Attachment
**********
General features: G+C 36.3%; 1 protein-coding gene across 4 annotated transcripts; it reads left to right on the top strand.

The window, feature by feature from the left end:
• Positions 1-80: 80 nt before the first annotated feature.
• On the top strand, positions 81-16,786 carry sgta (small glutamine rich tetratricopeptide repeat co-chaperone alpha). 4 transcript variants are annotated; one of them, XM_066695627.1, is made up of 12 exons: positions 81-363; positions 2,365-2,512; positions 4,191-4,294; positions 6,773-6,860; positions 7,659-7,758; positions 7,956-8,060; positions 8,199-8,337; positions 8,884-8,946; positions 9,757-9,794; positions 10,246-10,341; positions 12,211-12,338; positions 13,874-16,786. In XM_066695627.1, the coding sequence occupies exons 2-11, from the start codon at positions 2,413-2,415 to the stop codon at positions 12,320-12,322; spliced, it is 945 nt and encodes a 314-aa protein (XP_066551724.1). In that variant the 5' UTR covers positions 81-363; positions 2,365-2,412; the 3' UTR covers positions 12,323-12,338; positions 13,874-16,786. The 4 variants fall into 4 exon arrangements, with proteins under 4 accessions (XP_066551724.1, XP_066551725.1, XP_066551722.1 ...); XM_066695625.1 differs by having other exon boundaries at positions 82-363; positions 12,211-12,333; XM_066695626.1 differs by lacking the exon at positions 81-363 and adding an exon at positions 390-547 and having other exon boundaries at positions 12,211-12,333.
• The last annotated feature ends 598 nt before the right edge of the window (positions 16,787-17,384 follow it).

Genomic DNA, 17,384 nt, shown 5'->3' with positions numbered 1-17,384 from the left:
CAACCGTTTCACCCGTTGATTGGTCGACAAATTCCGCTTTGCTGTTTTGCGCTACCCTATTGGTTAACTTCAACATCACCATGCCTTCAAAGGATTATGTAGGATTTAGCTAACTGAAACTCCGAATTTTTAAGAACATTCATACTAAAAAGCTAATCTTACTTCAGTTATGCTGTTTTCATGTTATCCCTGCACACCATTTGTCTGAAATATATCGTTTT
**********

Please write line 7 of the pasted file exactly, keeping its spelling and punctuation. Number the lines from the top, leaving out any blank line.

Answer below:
CAACCGTTTCACCCGTTGATTGGTCGACAAATTCCGCTTTGCTGTTTTGCGCTACCCTATTGGTTAACTTCAACATCACCATGCCTTCAAAGGATTATGTAGGATTTAGCTAACTGAAACTCCGAATTTTTAAGAACATTCATACTAAAAAGCTAATCTTACTTCAGTTATGCTGTTTTCATGTTATCCCTGCACACCATTTGTCTGAAATATATCGTTTT